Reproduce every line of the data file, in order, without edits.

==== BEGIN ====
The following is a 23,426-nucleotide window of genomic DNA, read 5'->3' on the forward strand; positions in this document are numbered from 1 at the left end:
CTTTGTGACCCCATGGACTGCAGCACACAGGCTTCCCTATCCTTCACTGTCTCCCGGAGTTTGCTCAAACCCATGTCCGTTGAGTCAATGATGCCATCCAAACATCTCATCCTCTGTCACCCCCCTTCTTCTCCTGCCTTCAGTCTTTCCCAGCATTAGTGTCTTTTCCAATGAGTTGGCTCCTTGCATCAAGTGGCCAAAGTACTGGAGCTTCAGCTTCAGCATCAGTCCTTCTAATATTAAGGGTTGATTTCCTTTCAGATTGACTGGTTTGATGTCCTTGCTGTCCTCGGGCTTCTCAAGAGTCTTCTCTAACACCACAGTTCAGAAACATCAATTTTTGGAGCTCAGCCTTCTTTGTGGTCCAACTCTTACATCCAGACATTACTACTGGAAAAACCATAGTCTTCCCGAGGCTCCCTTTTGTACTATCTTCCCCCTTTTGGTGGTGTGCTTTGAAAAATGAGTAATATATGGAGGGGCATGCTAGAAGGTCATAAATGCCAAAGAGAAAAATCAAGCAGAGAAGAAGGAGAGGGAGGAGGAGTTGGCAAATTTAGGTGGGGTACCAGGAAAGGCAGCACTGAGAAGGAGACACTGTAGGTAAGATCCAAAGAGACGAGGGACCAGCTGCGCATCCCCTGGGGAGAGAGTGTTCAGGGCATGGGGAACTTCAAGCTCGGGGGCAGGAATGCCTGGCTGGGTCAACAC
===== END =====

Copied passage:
The following is a 23,426-nucleotide window of genomic DNA, read 5'->3' on the forward strand; positions in this document are numbered from 1 at the left end:
CTTTGTGACCCCATGGACTGCAGCACACAGGCTTCCCTATCCTTCACTGTCTCCCGGAGTTTGCTCAAACCCATGTCCGTTGAGTCAATGATGCCATCCAAACATCTCATCCTCTGTCACCCCCCTTCTTCTCCTGCCTTCAGTCTTTCCCAGCATTAGTGTCTTTTCCAATGAGTTGGCTCCTTGCATCAAGTGGCCAAAGTACTGGAGCTTCAGCTTCAGCATCAGTCCTTCTAATATTAAGGGTTGATTTCCTTTCAGATTGACTGGTTTGATGTCCTTGCTGTCCTCGGGCTTCTCAAGAGTCTTCTCTAACACCACAGTTCAGAAACATCAATTTTTGGAGCTCAGCCTTCTTTGTGGTCCAACTCTTACATCCAGACATTACTACTGGAAAAACCATAGTCTTCCCGAGGCTCCCTTTTGTACTATCTTCCCCCTTTTGGTGGTGTGCTTTGAAAAATGAGTAATATATGGAGGGGCATGCTAGAAGGTCATAAATGCCAAAGAGAAAAATCAAGCAGAGAAGAAGGAGAGGGAGGAGGAGTTGGCAAATTTAGGTGGGGTACCAGGAAAGGCAGCACTGAGAAGGAGACACTGTAGGTAAGATCCAAAGAGACGAGGGACCAGCTGCGCATCCCCTGGGGAGAGAGTGTTCAGGGCATGGGGAACTTCAAGCTCGGGGGCAGGAATGCCTGGCTGGGTCAACAC